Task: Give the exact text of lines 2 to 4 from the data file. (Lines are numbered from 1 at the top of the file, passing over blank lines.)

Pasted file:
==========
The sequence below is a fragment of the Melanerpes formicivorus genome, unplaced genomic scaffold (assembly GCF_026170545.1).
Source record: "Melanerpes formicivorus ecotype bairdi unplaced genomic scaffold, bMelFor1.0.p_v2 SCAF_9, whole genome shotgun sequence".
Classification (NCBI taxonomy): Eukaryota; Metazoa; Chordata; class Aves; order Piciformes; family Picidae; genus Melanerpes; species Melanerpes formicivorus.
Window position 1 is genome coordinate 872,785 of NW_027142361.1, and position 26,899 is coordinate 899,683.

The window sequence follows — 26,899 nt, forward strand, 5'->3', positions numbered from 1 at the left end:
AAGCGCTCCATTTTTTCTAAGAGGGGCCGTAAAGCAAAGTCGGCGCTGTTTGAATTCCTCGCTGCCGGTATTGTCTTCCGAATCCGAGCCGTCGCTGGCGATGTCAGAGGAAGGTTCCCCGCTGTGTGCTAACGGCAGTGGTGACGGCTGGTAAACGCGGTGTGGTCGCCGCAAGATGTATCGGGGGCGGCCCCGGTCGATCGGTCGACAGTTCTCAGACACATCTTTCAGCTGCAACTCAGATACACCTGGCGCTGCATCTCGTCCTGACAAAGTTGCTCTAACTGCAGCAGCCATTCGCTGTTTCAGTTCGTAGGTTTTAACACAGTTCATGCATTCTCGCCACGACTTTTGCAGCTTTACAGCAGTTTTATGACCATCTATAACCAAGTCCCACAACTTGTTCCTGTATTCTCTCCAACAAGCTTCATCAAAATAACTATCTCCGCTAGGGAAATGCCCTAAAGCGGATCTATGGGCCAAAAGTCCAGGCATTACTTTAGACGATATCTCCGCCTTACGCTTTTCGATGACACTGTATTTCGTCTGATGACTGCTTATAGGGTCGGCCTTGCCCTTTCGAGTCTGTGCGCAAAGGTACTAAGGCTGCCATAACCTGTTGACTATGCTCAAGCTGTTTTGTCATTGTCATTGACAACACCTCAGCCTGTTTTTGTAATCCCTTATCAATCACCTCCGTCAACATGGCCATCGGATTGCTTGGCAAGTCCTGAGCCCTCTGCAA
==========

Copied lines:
Source record: "Melanerpes formicivorus ecotype bairdi unplaced genomic scaffold, bMelFor1.0.p_v2 SCAF_9, whole genome shotgun sequence".
Classification (NCBI taxonomy): Eukaryota; Metazoa; Chordata; class Aves; order Piciformes; family Picidae; genus Melanerpes; species Melanerpes formicivorus.
Window position 1 is genome coordinate 872,785 of NW_027142361.1, and position 26,899 is coordinate 899,683.